HOW POLICE CAUGHT JILL MEAGHER'S KILLER
New doco reveals heartbreaking details
Brutally raped and murdered by serial rapist Adrian Bayley in 2012, the tragic death of 29-year-old Jill Meagher struck at the hearts of Australians. Now, a new ABC documentary has lifted the lid on the investigation into Jill’s death - and drawn attention to the tragic decision that allowed her killer to walk the streets.
The heartbreaking documentary Conviction shone the light on Australia’s flawed parole system, concluding Jill’s killer should never have been walking free that fateful night.
Previously jailed for raping six women, Bayley was given a minimum sentence of just eight years, despite a single rape carrying a maximum sentence of 25 years. It was this outcome that allowed him the opportunity to kill.
‘Had he been given even a cumulative 25 years – the maximum for one, not for the six, but one – then a further 13 [or] 15 women would not have been raped and Jill Meagher would still be alive because Adrian Earnest Bayley would still be in jail,' revealed Victims of Crime Commissioner Greg Davies.
Speaking of the breakthrough interview that led to Bayley’s confession, Detective Sergeant Paul Rowe says Bayley initially thought he had gotten away with it, and it wasn’t until evidence was presented to him that he started to crack.
‘It’s a definite point in the interview where I could see his attitude, his demeanour and his complexion change. Once he realised that we had information that gave lie to his story, he became rattled, uncomfortable,’ Sergeant Rowe recalled.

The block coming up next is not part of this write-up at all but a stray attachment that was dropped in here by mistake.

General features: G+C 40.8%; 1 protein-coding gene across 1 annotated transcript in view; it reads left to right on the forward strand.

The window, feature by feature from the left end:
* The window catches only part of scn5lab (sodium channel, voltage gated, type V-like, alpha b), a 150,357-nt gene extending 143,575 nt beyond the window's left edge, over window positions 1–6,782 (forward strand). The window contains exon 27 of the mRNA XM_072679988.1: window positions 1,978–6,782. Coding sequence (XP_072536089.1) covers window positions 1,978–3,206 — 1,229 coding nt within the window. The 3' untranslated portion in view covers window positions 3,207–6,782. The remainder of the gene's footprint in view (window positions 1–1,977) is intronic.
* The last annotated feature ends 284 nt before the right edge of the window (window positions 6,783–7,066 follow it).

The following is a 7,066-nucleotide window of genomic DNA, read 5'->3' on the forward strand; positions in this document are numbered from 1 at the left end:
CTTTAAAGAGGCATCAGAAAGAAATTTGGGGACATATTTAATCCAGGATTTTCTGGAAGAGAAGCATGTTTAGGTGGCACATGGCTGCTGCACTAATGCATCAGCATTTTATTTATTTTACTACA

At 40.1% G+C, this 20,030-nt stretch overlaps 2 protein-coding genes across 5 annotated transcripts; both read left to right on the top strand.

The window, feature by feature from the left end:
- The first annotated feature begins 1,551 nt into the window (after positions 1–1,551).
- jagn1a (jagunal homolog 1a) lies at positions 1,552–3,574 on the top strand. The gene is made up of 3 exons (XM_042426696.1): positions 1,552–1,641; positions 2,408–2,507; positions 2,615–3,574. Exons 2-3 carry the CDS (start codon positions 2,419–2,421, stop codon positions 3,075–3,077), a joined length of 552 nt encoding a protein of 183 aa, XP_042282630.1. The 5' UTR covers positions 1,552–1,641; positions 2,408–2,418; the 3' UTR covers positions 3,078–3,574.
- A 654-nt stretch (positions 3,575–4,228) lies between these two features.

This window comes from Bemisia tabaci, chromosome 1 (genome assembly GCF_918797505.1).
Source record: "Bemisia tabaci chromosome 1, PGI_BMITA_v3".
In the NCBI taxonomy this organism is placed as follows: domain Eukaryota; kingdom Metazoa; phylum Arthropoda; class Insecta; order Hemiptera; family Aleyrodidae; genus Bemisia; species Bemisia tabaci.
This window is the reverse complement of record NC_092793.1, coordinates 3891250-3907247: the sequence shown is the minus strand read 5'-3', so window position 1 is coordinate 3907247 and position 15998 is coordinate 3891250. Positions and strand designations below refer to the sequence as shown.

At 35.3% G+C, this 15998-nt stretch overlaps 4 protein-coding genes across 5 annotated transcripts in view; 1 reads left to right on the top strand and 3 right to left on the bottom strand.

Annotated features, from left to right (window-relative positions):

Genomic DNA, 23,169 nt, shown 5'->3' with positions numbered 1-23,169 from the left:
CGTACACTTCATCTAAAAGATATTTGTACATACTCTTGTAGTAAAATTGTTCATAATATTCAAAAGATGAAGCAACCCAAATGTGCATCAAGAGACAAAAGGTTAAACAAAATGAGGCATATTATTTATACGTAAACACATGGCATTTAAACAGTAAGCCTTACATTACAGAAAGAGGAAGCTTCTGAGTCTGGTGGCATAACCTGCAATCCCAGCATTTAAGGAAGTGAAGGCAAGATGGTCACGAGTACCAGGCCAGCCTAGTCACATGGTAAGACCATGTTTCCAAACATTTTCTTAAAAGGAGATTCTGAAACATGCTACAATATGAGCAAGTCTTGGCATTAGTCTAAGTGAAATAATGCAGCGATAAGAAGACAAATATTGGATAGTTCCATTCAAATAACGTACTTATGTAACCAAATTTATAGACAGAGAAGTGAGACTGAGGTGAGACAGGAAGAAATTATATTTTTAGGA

‘When I told him that we had found Jill’s sim card at his home address it was a fairly significant moment from an investigative point of view.’
While it only took six days to catch Bayley, lead investigator David Butler revealed he still feels guilty about how poorly they treated Jill’s husband, Tom, at the beginning of the investigation when he was their number-one suspect.
‘It was necessary to do, but when you think about it down the track, you're left thinking: "Jeez, we were pretty awful, for the way we've treated this poor guy,”’ says Sergeant Butler, adding: ‘Not only has he lost his wife, but now he's been treated pretty badly by us in some respects.’
The investigation took its toll on many who were involved, with two members of the forensic squad who went to Jill’s burial site never returning to work.
‘The investigation was obviously very intense,’ says Sergeant Butler. ‘For me personally, I go home at night and I cry.’